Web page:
California Election Law Mistreated New Parties

     (CN) – California’s secretary of state cannot enforce an early party qualification deadline that burdens the constitutional rights of minority political parties, a federal judge ruled.
     The rule bars new parties from appearing on the November ballot unless they can meet the requirements for qualification 135 days before the primary election, whether they intend to participate in the primary or not.
     U.S. District Judge Percy Anderson found that these strict requirements cripple independent parties before they can get off the ground.
     “Early qualification deadlines that require political bodies to organize in the year preceding the election hamper organizing efforts because new parties seldom have enough public support that early in the election season to comply with the requirement and there is seldom as much interest in politics that far before the heart of the election cycle in the summer and fall,” Anderson wrote. “This is particularly true of new parties, like the Justice Party (which formed in December 2011), which not only have to organize but also make the public familiar with their platform.”
     Anderson added: “Plaintiffs have established that California’s early party qualification deadline has caused, and will continue to cause, irreparable harm to political bodies and to voters seeking to cast their votes and to engage in the electoral process effectively in this and future Presidential elections.”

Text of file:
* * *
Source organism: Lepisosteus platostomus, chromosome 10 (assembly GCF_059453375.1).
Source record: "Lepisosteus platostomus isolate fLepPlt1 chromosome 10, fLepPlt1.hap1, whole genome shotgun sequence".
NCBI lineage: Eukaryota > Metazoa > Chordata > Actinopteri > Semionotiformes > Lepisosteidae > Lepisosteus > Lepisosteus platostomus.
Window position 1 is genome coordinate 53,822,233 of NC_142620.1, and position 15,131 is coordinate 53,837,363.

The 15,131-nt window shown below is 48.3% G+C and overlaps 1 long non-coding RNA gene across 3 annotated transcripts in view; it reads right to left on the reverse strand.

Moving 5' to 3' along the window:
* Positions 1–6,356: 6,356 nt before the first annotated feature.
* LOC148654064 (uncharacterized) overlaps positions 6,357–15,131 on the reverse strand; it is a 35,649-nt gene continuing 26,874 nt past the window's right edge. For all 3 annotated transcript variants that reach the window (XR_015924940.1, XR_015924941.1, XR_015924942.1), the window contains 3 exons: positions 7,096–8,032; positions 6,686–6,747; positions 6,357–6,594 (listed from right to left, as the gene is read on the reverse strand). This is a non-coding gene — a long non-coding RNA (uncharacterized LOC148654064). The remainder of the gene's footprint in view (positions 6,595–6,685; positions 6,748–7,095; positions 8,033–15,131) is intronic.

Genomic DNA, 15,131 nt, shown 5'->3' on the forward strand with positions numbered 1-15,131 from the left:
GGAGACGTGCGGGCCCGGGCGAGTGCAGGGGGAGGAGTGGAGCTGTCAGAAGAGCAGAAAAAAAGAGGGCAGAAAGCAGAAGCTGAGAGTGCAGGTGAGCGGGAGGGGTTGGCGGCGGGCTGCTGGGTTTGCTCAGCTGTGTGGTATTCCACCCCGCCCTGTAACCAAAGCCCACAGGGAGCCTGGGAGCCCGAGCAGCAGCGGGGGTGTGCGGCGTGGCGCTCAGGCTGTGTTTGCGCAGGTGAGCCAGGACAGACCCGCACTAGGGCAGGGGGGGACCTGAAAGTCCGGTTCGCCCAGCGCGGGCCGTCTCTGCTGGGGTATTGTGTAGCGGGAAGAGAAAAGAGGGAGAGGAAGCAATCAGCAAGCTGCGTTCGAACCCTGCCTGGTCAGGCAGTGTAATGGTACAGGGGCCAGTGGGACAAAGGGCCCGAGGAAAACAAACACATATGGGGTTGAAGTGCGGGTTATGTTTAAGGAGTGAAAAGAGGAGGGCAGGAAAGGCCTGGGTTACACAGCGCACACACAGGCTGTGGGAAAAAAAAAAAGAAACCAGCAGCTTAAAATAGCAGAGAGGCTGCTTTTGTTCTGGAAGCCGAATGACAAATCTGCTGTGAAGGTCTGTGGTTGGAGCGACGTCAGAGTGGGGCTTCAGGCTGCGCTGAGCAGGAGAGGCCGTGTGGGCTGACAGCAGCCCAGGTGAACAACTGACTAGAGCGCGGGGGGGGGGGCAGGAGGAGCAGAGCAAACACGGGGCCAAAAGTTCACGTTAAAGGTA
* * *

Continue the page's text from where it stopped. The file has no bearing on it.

The California Justice Party, the Constitution Party of California and three registered voters banded together in a May 2012 federal complaint against the law.
     Unable to get enough voters to affiliate with them by Jan. 3, 2012, the parties said they were unfairly kept off the 2012 ballot.
     “To the extent that California has a legitimate interest in assuring equal political
     opportunities for all unqualified parties, refusing to establish a later party-qualification deadline, which would be open to all political bodies seeking formal recognition, does not advance that interest,” Anderson wrote.
     A June 30 deadline would have been more equitable, according to the ruling.
     “Although California elections officials undoubtedly require a reasonable amount of time in advance of an election to certify that a candidate or party have satisfied the eligibility requirements for inclusion on the ballot and to prepare election materials, the evidence demonstrates that a June 30, 2012 deadline would have adequately served that legitimate interest during the current election cycle,” Anderson wrote. “California does not have a legitimate interest in withholding formal recognition from political parties who satisfy the numeric threshold based primarily on voter support for the party’s presidential nominee,” he added.
     Removing presidential election impediments in California against the Justice Party, the Constitution Party and other political bodies benefits the public, as it also affects the First Amendment rights of voters, according to the ruling.

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